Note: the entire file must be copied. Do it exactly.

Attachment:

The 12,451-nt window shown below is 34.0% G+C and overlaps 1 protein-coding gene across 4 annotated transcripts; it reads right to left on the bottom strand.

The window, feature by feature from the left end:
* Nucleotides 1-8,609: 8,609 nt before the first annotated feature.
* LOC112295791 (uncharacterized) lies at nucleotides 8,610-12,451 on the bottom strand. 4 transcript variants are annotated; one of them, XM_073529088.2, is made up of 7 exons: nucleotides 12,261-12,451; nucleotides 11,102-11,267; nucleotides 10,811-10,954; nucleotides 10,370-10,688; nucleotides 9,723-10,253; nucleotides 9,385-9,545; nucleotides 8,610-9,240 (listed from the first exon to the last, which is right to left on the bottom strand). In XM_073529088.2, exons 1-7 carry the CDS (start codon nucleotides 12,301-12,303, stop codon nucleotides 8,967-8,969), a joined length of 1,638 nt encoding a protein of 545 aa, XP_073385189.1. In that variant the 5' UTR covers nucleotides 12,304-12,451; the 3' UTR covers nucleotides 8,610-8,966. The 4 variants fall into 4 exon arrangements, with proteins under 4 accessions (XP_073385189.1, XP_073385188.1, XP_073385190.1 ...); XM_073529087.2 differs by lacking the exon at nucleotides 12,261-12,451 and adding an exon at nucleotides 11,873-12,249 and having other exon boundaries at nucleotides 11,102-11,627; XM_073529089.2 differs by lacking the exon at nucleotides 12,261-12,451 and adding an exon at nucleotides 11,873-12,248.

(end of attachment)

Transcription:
The 12,451-nt window shown below is 34.0% G+C and overlaps 1 protein-coding gene across 4 annotated transcripts; it reads right to left on the bottom strand.

The window, feature by feature from the left end:
* Nucleotides 1-8,609: 8,609 nt before the first annotated feature.
* LOC112295791 (uncharacterized) lies at nucleotides 8,610-12,451 on the bottom strand. 4 transcript variants are annotated; one of them, XM_073529088.2, is made up of 7 exons: nucleotides 12,261-12,451; nucleotides 11,102-11,267; nucleotides 10,811-10,954; nucleotides 10,370-10,688; nucleotides 9,723-10,253; nucleotides 9,385-9,545; nucleotides 8,610-9,240 (listed from the first exon to the last, which is right to left on the bottom strand). In XM_073529088.2, exons 1-7 carry the CDS (start codon nucleotides 12,301-12,303, stop codon nucleotides 8,967-8,969), a joined length of 1,638 nt encoding a protein of 545 aa, XP_073385189.1. In that variant the 5' UTR covers nucleotides 12,304-12,451; the 3' UTR covers nucleotides 8,610-8,966. The 4 variants fall into 4 exon arrangements, with proteins under 4 accessions (XP_073385189.1, XP_073385188.1, XP_073385190.1 ...); XM_073529087.2 differs by lacking the exon at nucleotides 12,261-12,451 and adding an exon at nucleotides 11,873-12,249 and having other exon boundaries at nucleotides 11,102-11,627; XM_073529089.2 differs by lacking the exon at nucleotides 12,261-12,451 and adding an exon at nucleotides 11,873-12,248.